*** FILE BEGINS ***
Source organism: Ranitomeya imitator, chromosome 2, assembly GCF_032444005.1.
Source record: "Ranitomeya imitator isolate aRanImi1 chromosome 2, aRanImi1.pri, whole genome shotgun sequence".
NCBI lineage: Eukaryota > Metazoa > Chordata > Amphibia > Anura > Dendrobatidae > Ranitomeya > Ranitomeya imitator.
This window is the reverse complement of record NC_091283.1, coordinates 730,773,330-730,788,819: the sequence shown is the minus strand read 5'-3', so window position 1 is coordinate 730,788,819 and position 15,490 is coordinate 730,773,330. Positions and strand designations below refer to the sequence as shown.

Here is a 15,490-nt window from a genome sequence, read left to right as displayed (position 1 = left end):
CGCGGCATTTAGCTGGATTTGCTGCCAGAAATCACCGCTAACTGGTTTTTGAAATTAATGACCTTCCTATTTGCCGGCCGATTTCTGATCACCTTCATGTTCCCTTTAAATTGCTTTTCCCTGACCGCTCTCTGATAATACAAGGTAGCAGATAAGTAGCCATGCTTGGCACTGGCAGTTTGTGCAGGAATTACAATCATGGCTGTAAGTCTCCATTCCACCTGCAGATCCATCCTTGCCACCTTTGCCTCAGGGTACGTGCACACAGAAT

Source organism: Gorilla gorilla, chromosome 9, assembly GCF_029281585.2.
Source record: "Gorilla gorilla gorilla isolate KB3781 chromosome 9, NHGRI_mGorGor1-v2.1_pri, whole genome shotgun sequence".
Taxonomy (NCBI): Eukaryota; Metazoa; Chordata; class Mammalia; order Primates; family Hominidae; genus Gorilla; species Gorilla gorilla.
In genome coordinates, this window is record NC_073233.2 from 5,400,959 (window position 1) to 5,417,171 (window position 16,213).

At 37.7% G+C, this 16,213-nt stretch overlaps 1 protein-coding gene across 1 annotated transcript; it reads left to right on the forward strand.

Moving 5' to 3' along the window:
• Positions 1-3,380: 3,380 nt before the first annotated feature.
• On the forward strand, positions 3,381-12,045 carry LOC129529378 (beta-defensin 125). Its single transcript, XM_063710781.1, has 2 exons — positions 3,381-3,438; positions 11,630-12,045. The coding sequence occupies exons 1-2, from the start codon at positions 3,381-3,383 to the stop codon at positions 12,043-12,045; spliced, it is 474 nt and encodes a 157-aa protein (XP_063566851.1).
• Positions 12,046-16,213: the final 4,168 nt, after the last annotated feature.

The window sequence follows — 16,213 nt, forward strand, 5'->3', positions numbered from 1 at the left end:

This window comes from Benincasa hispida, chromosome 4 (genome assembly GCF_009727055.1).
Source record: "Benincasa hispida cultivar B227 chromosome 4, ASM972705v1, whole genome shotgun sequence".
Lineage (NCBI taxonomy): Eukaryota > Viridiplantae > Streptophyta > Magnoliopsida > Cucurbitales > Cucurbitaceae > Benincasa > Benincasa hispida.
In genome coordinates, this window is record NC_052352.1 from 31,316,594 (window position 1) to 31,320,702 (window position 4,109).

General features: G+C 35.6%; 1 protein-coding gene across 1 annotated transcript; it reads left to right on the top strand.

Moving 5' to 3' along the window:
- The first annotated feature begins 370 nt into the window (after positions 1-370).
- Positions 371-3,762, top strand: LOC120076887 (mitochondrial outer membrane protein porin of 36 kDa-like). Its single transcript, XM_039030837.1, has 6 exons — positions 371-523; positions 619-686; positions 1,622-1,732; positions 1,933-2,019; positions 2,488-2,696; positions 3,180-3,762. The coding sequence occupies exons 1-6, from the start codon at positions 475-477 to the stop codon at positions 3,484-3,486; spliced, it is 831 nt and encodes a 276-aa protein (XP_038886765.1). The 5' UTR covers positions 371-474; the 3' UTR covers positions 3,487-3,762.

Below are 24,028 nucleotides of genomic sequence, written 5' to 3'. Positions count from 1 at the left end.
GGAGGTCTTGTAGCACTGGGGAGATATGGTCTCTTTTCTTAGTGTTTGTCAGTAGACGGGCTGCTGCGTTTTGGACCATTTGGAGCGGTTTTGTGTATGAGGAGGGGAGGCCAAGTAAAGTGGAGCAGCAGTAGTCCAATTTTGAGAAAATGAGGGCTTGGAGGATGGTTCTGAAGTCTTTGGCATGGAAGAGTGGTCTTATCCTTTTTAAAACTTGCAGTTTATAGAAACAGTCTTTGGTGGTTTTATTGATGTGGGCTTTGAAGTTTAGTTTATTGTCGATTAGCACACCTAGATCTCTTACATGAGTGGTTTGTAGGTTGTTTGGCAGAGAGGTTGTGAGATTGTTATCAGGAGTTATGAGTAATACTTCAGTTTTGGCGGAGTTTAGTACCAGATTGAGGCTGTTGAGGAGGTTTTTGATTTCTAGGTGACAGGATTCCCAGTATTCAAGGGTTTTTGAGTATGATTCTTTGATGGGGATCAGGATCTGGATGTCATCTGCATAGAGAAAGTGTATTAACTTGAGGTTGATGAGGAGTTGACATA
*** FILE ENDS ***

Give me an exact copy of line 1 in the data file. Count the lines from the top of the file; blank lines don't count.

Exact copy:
Source organism: Ranitomeya imitator, chromosome 2, assembly GCF_032444005.1.